Since 2018, we estimated that the cost of global cybercrime reached over $1 trillion.
We estimated the monetary loss from cybercrime at approximately $945 billion. Added to this was global spending on cybersecurity, which was expected to exceed $145 billion in 2020. Today, this is $1 trillion dollar drag on the global economy.
This is our fourth report on the cost of cybercrime. Our reports surveyed publicly available information on national losses, and, in a few cases, we used data from not-for-attribution interviews with cybersecurity officials. Our 2018 report found that cybercrime cost the global economy more than $600 billion. Our new estimate suggests a more than 50% increase in two years.
But what accounts for this increase? This can be explained by better reporting and that, unfortunately, cybercriminals are using more effective techniques. More countries and organizations are reporting cybercrimes. In addition, ransomware and phishing-related schemes have increased dramatically, with cybercriminals “actively target[ing] organizations that include healthcare bodies, pharmaceutical companies, academia, medical research organizations, and local governments.”
It is no secret that cybercrime can harm public safety, undermine national security, and damage economies. What is less well known are the hidden costs that organizations may not be aware of, such as lost opportunities, wasted resources, and damaged staff morale. This report provides insights on the hidden costs of cybercrime. It aims to help decision makers in companies and governments improve their understanding of the hidden costs of cybercrime.
In researching this report, we surveyed 1,500 companies. Only 4% claimed that they did not experience any sort of cyber incident in 2019. The damage from malware and spyware represented the highest cost to organizations, closely followed by data breaches. However, 92% of respondents identified other damage besides financial costs. Affected companies said the biggest non-monetary loss was in productivity and lost work hours. The longest average interruption to operations was 18 hours, averaging more than half a million dollars.
Despite this, we found that most organizations do not have plans in place to reduce the effect of security incidents on their operations. In fact, IT decision makers think some departments are not made aware of IT security incidents. Amazingly, slightly more than half of the surveyed organization said they do not have plans to both prevent and respond to a cyber incident. Out of the 951 organizations that had a response plan, only 32% said the plan was actually effective. Usually, the board or the C-suite was not involved in developing the plans.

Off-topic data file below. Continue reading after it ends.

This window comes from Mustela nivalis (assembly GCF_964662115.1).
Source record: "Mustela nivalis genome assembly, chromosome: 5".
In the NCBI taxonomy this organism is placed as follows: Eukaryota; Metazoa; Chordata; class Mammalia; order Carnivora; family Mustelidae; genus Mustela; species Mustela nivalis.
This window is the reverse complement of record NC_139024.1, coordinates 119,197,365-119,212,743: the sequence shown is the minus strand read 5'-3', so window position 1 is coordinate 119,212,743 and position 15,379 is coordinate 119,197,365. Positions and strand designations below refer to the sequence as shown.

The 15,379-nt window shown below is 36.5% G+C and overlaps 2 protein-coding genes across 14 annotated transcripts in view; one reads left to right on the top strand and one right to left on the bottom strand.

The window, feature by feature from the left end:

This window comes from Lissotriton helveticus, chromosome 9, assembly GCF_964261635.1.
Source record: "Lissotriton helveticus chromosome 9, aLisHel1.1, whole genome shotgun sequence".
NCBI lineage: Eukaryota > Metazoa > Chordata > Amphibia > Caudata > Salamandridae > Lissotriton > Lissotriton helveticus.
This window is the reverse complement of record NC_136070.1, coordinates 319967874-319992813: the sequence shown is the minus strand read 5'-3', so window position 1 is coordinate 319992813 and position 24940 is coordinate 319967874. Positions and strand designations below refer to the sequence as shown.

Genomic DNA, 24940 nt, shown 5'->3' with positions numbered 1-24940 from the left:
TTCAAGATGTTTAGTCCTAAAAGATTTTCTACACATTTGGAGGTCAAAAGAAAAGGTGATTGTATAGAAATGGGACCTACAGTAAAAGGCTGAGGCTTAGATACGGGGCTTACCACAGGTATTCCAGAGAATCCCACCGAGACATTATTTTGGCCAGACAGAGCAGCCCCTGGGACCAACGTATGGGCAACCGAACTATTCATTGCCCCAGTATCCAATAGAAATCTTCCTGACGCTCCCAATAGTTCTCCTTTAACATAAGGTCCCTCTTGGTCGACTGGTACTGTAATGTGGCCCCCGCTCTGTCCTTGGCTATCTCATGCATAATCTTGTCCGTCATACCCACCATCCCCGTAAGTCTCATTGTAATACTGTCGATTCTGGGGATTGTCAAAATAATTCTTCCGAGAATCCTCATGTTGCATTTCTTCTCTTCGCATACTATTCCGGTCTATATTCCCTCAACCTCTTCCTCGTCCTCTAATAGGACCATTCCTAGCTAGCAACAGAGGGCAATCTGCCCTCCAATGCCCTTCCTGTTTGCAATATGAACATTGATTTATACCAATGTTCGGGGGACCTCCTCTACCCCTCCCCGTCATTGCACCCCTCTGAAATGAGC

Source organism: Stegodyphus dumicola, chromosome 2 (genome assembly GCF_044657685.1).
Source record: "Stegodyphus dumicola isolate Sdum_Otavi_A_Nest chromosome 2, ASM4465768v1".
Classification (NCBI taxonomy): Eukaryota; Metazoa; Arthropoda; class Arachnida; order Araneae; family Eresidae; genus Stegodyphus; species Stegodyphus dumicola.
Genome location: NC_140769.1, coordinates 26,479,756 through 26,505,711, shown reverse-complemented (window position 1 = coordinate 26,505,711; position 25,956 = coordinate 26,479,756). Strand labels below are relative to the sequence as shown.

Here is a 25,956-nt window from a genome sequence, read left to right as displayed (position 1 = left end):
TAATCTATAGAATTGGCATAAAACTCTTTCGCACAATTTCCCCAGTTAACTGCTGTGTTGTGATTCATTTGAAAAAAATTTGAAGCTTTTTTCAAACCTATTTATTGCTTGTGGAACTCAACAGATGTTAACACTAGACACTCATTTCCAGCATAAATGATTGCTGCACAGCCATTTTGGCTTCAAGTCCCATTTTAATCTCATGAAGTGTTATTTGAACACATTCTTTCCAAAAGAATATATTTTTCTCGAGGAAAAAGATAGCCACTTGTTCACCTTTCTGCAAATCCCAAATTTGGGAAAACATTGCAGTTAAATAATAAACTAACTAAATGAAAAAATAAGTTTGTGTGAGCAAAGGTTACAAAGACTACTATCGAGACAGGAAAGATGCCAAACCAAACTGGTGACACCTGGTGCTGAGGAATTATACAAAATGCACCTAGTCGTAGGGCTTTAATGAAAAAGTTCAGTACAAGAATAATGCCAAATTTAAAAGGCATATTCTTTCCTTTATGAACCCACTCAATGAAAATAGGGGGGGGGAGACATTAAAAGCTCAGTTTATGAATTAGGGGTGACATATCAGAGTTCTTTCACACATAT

One of the biggest challenges is the lack of an organization-wide understanding of cyber risk. This makes companies and agencies vulnerable to sophisticated social engineering tactics, and, once a hack has succeeded, they fail to recognize the problem in time to stop the spread of malware. The increased (and unavoidable) use of personal devices, such as smartphones or tablets, expands the attack surface and complicates the management of cybersecurity. The time and cost of recovery can be considerable and can often involve outside organizations specializing in cybersecurity, public relations, and legal teams. More improvement is needed to prevent incidents from occurring, in addition to helping restore service, operations, and morale, and any damage to the brand.
The reality of cybersecurity is that we cannot eliminate risk. At best, we can manage it. Publicly available information suggests that a few firms have lost hundreds of millions of dollars and many more firms have lost tens of millions of dollars, but these losses have so far proven to be manageable. Relatively basic measures could improve performance—better cyber hygiene and, as our survey found, better planning and greater awareness among employees of the cost of cybercrime.